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Panasonic TH-42PX80U Repair Adventure

post #1 of 5
Thread Starter 
Background: I am an electronic hobbiest, not a technical repair person like TWiz. Therefore, the following procedures will not be proper in a professional environment, and may involve risk.

Panasonic TH-42PX80U Service Manual
Panasonic TH-42PX80U Technical Guide

A couple of years ago, I was able to inexpensively obtain a Panasonic TH-42PX80U plasma set with a broken plasma screen. Those 11th generation 2008 models were highly available with broken plasma screens because of shipping mishaps. My hope was to find another inexpensive TH-42PX80U with an intact plasma screen but with circuit board problems, and I would just swap the boards out between the two sets and have a cheap working plasma.



Well, a couple of weeks ago I found a TH-42PX80UA that the owner said a lightning strike had caused a surge and fried one of the boards. A repair shop said the A-Board was bad and would cost $500 to replace. The owner decided this was too much and purchased a new plasma, thus this broken one was available inexpensively.

When I inspected the TV, it would turn on with a solid LED indicator, and the plasma screen would light up, but the OSD (On Screen Display) did not work. Seeing the plasma screen itself was intact and working, I figured replacing some of the boards from my other broken-screen TV would produce a working plasma.

So, thus begins the tale of creating a working plasma.

The first step was to remove all of the screws on the back cover. There seems to be an excessive number of screws, but probably necessary when you take off the back and realize how flimsy it is.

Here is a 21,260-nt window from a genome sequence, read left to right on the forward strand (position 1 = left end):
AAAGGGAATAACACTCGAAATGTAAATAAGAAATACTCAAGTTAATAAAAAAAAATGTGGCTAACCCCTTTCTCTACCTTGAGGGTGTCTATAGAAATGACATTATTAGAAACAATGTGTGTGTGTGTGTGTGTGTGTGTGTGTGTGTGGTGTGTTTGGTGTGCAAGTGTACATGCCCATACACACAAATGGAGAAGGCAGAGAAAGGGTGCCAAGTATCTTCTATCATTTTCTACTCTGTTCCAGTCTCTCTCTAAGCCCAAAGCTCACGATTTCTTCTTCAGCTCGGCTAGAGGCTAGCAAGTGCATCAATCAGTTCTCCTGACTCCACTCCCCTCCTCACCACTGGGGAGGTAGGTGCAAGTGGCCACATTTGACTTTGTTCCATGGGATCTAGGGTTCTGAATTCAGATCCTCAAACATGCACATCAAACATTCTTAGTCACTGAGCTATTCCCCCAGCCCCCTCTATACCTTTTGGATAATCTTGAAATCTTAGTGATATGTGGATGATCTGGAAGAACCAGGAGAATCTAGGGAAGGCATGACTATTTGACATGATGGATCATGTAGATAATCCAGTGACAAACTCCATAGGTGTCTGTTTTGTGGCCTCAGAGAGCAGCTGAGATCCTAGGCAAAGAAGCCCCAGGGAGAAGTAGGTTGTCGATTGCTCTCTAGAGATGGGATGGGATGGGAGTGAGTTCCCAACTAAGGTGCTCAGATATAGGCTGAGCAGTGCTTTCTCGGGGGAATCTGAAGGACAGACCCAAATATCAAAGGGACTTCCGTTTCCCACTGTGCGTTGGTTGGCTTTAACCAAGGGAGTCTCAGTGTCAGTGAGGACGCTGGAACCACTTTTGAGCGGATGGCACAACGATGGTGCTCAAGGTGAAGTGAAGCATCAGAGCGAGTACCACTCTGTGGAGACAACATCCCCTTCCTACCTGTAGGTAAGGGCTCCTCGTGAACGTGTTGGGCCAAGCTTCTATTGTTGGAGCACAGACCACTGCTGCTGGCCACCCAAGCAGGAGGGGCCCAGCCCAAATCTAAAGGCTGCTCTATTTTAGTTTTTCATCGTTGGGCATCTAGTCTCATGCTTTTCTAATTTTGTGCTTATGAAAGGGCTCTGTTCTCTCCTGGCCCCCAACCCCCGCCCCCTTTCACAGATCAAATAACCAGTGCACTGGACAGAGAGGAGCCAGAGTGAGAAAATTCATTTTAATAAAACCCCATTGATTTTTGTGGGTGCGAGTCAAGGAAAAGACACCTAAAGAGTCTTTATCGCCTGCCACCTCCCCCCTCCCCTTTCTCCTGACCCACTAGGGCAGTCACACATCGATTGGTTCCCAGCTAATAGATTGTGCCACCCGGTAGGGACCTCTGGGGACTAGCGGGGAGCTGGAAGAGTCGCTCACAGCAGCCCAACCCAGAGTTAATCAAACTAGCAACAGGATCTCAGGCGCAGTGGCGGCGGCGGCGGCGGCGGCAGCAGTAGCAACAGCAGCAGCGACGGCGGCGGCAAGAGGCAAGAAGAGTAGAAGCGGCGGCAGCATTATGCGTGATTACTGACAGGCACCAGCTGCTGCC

Panasonic was thoughtful in providing hanging posts for the back cover, so it would not fall off when removing the screws.



After the back cover is off, the next step was to remove the A-Board cover. Notice that the HDMI screws have to be removed also.



Next, the connectors and ribbon cables needed to be uninstalled from the A-Board, and then the grounding screws removed for board removal.



With the replacement A-Board installed, the TV was tried out.



Uh-oh, the LED indicator was now flashing 7 blinks and inoperative. According to the service manual and technical documents, the 7 blinks indicated a bad SC, SU, or SD board. Using the information provided in the above manuals, I was able to isolate the SU and SD boards, and determine that the SC-board appeared bad. Next step was to remove the bad SC-board.



Uh-oh again! When comparing the size of the replacement SC-board, it was larger!! The replacement board on the left was from my broken-screen TH-42PX80U, but the bad SC board on the right was from my intact-screen TH-42PX80UA.



Got it? Panasonic, in their wisdom, had produced a modified model for the 2008s around Sept 2008, and designated them with an "A" suffix. And they use different boards. This apparently also happened with the 10th generation 2007 models.

So, I had to modify something to get the larger SC-board installed. The grounding posts on the plasma screen aluminum heatsink were not removable, so without insulation those existing posts would touch the larger replacement SC board and short out something.